I have heard it said that the only certain things in life are death and taxes. There is something else that every person strives for. It doesn’t matter one’s age, economic status, location or anything else. Everyone wants to feel important. We all want to have significance. I can remember classmates of mine in high school who struggled with the meaning of life. During the 1960s, the catch phrase used was that someone was trying to find himself.
When I was in graduate school, I met people who were my age and older who had never held a full-time job. They had been in school their entire life. Some of them had several degrees. I can remember asking them when were they going to stop going to school and do something. The common answer was that they were searching, trying to find themselves. Sometimes I wanted to take them by the hand, take them to a mirror and tell them to look in the mirror because there they were. Now get on with life.
In high school I began to play basketball and run cross country. I enjoyed the sports but down deep inside what I really wanted was to be successful. I thought that if I was successful as an athlete, I would be looked up to. Athletics became my road to significance. Even though I experienced a great deal of success playing basketball, it never fulfilled my desire to feel important.
This desire for meaning and significance is what was behind the self-esteem movement of the 70s and 80s. If a young person could develop a positive self-esteem, he/she would find meaning and significance. One definition of a positive self-esteem explained that a young person should never have to think negative thoughts about himself. Of course, if that were true, then it would be impossible for that person to do something wrong and then feel the guilt that comes with wrong doing.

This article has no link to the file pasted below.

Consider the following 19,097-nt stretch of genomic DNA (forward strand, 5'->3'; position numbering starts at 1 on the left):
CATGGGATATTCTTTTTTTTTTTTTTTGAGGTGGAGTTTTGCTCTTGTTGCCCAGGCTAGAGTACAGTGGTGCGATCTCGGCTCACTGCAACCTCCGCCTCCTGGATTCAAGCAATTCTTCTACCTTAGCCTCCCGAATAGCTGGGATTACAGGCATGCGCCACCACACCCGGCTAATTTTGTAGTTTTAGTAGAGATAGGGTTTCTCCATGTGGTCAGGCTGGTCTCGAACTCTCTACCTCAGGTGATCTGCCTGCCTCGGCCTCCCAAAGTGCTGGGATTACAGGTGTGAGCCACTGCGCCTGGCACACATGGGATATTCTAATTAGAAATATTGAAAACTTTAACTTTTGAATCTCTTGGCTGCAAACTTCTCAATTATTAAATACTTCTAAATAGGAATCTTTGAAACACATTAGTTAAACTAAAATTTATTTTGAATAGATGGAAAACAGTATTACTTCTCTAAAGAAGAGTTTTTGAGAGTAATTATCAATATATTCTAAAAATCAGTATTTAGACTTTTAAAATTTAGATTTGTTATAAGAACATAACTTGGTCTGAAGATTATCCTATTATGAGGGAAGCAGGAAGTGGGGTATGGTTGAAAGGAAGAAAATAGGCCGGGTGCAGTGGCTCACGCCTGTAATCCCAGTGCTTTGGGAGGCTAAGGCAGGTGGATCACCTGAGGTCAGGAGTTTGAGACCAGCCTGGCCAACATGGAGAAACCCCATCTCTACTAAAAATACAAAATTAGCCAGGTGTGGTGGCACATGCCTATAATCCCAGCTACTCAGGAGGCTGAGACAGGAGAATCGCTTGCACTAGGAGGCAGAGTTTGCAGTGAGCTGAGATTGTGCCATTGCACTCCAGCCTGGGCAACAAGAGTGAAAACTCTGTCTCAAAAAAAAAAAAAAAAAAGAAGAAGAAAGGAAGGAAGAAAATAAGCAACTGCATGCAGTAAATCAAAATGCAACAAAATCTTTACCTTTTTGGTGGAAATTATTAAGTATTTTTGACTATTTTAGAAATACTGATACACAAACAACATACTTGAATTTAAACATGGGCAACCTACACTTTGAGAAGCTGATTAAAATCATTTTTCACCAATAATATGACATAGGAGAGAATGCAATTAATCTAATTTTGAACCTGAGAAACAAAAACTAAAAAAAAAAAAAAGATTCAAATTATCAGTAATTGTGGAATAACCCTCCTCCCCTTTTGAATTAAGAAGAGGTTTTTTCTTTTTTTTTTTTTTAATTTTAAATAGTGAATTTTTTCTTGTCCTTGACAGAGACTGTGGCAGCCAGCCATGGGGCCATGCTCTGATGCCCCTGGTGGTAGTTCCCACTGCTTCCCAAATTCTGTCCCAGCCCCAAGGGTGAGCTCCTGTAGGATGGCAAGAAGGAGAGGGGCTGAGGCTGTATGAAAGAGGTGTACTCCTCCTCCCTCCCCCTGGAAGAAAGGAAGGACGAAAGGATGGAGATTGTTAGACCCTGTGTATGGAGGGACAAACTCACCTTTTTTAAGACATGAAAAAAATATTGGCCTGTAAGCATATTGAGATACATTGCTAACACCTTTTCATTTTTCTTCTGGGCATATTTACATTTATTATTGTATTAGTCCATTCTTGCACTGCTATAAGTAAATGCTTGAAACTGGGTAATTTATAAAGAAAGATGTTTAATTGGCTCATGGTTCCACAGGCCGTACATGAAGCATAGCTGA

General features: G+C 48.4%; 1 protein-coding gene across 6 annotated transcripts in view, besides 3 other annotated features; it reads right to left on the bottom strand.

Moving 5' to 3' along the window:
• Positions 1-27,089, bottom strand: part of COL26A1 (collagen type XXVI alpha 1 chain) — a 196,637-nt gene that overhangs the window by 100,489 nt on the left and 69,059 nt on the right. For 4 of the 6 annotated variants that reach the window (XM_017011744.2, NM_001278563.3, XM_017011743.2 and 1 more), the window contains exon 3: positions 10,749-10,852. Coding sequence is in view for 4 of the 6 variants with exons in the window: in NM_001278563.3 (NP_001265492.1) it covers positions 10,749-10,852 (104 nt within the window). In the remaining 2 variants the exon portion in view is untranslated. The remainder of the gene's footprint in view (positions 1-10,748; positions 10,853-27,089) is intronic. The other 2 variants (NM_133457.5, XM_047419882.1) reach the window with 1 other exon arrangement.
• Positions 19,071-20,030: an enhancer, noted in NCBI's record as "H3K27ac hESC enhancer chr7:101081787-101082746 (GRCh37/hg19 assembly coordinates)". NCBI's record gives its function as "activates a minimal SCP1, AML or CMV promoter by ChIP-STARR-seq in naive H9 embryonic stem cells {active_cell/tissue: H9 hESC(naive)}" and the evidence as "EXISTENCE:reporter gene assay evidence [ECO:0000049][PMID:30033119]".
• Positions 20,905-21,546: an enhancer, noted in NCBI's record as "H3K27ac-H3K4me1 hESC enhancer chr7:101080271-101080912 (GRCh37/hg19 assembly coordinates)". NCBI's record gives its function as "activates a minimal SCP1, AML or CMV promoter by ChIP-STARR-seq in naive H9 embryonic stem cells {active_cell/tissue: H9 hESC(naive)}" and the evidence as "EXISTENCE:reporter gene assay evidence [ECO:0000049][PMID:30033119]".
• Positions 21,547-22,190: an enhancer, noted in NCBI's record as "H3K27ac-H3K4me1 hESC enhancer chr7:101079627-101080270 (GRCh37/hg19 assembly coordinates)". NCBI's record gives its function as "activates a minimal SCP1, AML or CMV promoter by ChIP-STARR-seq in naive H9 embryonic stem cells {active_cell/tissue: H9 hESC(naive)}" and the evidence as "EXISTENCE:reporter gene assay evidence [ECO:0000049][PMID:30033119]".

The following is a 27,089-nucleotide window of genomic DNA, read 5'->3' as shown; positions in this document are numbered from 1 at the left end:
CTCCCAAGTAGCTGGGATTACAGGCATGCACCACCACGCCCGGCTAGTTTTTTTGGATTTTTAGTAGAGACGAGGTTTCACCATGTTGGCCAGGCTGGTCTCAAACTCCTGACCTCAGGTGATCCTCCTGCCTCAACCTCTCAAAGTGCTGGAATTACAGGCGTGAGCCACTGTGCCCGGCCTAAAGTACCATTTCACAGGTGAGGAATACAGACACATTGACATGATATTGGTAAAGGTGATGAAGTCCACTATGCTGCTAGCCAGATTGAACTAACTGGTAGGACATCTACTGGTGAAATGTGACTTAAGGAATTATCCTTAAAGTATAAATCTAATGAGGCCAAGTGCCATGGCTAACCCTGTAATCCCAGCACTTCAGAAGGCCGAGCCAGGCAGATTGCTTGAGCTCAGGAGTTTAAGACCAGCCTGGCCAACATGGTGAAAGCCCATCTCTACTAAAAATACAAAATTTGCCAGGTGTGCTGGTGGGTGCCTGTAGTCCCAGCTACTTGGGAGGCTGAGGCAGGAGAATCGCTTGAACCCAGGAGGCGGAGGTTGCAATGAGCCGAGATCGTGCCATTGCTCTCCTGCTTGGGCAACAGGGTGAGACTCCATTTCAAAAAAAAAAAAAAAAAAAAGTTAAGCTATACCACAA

In order to build positive self-esteem everyone on a team had to get a trophy. It could damage someone’s self-esteem if one member of a team would get a most valuable player award. If fact, I read where recently one high school did not allow graduates who were members of the National Honor Society to wear their NHS stoles at graduation. The reason behind this decision was that if some graduates wore these stoles it would cause those not in the Society to feel left out and “not as good” as everyone else.
Throughout the past several decades the striving for meaning was championed by the importance of self-actualization. It didn’t matter what the rules of society were. It was all about you. You needed to be yourself. You determined your own potential and your own direction in life.
All of these efforts, plus many others, fell short of being able to give a person a true sense of importance. It seems like one cannot be successful enough, have enough stuff, or chase after enough things to get a satisfactory “high” that gives one a true sense of significance. What is the answer to this innate drive found in every individual?
In the past couple of blog articles I have been discussing a biblical principle of education that God has revealed to me over the past few months. The principle is:
The education of children and youth must have as its primary focus the increase in the knowledge of God.